The Toyota Supra Isn’t Selling As Much As We Expected It To
Earlier this month I saw the new BMW Z4 on the road for the first time, and today I saw my second. But I’m yet to see my first new Toyota Supra, which got me wondering whether the Supra is selling as well as we expected. Especially when we look at the prices of most Supras being sold which is far above the MSRP.
It can’t be a coincidence that Jalopnik has picked up on this, too, with their writers also discussing whether the Supra is actually selling compared to its BMW brother. AutoTrader gives us an insight into this with a listed number of over 650 new 2020 Supras yet to be sold on the site, but with some priced far above $200,000, it’s no wonder they’re not selling. Yes, it may have a Supra badge, but does that warrant a six-figure value? Not at all.
I live in an area where people are lucky enough to own almost any vehicle they want – not good for a motorphile like me who would inhale dealerships if the money was available – but where I’ve seen plenty of Z4s in garages, I have yet to see even one Supra. It could be the badge that people are being repelled from. Why buy a mere Toyota when you could buy almost the same car but with a BMW badge.
And if you’re young, having grown up seeing the Supra on the TV and in games, then it’s more than likely that you still can’t afford one. So where is the target market?
I have a feeling that when dealerships realise that they’re not selling any Supras, we might see some good deals come to the table. Until then, we’ll have to watch and observe.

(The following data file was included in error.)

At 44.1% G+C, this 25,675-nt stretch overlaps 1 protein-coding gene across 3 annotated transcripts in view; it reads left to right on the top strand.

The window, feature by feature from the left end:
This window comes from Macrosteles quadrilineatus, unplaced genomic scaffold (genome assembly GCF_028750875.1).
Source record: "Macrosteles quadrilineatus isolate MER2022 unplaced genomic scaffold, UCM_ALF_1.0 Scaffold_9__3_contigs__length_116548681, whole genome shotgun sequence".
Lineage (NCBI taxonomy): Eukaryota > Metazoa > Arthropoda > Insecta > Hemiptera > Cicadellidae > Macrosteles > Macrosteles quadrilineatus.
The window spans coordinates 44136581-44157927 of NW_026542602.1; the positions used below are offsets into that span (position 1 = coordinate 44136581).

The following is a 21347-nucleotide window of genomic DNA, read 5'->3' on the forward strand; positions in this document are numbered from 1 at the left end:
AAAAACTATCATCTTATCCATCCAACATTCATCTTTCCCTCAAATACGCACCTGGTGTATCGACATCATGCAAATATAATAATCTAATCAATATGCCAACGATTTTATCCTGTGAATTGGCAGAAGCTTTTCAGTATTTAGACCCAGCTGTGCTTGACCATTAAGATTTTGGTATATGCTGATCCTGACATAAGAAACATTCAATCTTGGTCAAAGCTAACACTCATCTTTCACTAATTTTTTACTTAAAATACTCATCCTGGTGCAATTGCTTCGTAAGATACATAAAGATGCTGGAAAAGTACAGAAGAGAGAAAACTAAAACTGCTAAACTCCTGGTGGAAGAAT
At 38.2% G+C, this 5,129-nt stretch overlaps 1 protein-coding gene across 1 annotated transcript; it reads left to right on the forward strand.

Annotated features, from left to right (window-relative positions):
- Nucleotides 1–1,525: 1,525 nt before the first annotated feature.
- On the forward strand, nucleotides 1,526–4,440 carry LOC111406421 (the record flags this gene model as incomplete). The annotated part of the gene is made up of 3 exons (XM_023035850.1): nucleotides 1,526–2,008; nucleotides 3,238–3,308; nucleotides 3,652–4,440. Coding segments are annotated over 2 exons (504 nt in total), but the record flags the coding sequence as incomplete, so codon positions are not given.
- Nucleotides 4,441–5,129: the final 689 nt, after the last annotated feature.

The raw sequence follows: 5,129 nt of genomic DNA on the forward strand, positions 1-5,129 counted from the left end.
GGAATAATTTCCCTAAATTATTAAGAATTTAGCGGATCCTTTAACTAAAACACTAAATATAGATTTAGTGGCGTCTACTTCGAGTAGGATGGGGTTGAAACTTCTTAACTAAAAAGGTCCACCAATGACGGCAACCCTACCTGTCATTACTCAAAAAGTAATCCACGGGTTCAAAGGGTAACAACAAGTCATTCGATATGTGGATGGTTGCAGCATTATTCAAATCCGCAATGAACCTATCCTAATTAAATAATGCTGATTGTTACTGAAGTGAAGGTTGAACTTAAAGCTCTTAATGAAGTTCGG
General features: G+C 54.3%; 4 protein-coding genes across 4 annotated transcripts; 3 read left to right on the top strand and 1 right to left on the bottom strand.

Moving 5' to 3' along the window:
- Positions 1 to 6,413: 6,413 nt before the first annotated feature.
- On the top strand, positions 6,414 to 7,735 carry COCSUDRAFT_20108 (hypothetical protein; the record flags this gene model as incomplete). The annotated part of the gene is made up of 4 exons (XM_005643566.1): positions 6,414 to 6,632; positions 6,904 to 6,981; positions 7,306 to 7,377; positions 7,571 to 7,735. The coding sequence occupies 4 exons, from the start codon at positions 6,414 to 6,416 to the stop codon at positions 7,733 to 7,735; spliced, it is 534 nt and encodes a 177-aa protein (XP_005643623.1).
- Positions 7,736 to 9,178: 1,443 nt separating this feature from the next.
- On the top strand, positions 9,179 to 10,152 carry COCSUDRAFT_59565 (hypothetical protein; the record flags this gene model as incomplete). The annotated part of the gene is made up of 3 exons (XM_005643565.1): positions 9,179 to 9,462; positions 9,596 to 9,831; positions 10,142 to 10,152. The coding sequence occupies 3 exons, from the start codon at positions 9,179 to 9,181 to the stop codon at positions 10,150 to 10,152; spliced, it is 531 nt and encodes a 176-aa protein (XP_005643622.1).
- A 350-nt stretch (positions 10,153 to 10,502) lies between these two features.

I’ve seen one new BMW/Toyota Supra and it was on a roll-back tow truck. Not wrecked from my vantage point but only one.
I have not seen a single advertisement for them. Seems like a strong ad campaign would be a top priority. And who in their right mind would pay that much for one when there are so many other choices?
I think Toyota is relying purely on the name of the car and its drawn out release, which caused a stir, to sell it. These days that is definitely not enough, especially when it’s a halo car that’s actually just a rebadged BMW. I can see why potential customers are disappointed.
cheapest – $51,025
cheapest Mustang GT – $36,725
cheapest Mustang GT with performance pack2 – 44,975
This is an unavoidable comparison.
BMW owners aren’t going to buy a Toyota, the name has no cachet to them. Toyota buyers won’t buy one because they know a BMW isn’t going to run trouble-free for 250K miles like their Camry or RAV4. And, since the original Supra was discontinued, Toyota has not had a successful history marketing sports cars – the Celica and Solara were both discontinued a decade or more ago. Being recalled right off the bat won’t help, either.
Add to the fact that the new Supra is fugly and an explanation becomes apparent.